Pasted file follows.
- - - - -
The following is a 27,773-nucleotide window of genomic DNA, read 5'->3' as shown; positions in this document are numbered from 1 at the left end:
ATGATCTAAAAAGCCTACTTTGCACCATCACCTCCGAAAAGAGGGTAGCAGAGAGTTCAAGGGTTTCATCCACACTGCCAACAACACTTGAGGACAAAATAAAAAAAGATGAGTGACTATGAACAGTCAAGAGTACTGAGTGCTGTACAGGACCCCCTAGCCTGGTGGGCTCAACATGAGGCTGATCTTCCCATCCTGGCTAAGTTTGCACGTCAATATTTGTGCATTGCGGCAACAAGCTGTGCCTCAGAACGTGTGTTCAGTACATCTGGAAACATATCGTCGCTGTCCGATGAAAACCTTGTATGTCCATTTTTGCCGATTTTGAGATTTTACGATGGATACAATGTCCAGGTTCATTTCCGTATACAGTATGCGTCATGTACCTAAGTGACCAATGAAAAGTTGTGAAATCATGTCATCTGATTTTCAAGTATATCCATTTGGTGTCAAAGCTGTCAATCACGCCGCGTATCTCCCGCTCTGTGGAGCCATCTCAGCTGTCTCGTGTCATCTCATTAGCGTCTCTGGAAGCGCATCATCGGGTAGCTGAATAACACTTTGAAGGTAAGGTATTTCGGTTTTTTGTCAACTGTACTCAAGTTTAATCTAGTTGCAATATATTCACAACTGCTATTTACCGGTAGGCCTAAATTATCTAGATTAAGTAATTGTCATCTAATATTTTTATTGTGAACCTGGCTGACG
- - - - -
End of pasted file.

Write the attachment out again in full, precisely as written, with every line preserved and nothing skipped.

The following is a 27,773-nucleotide window of genomic DNA, read 5'->3' as shown; positions in this document are numbered from 1 at the left end:
ATGATCTAAAAAGCCTACTTTGCACCATCACCTCCGAAAAGAGGGTAGCAGAGAGTTCAAGGGTTTCATCCACACTGCCAACAACACTTGAGGACAAAATAAAAAAAGATGAGTGACTATGAACAGTCAAGAGTACTGAGTGCTGTACAGGACCCCCTAGCCTGGTGGGCTCAACATGAGGCTGATCTTCCCATCCTGGCTAAGTTTGCACGTCAATATTTGTGCATTGCGGCAACAAGCTGTGCCTCAGAACGTGTGTTCAGTACATCTGGAAACATATCGTCGCTGTCCGATGAAAACCTTGTATGTCCATTTTTGCCGATTTTGAGATTTTACGATGGATACAATGTCCAGGTTCATTTCCGTATACAGTATGCGTCATGTACCTAAGTGACCAATGAAAAGTTGTGAAATCATGTCATCTGATTTTCAAGTATATCCATTTGGTGTCAAAGCTGTCAATCACGCCGCGTATCTCCCGCTCTGTGGAGCCATCTCAGCTGTCTCGTGTCATCTCATTAGCGTCTCTGGAAGCGCATCATCGGGTAGCTGAATAACACTTTGAAGGTAAGGTATTTCGGTTTTTTGTCAACTGTACTCAAGTTTAATCTAGTTGCAATATATTCACAACTGCTATTTACCGGTAGGCCTAAATTATCTAGATTAAGTAATTGTCATCTAATATTTTTATTGTGAACCTGGCTGACG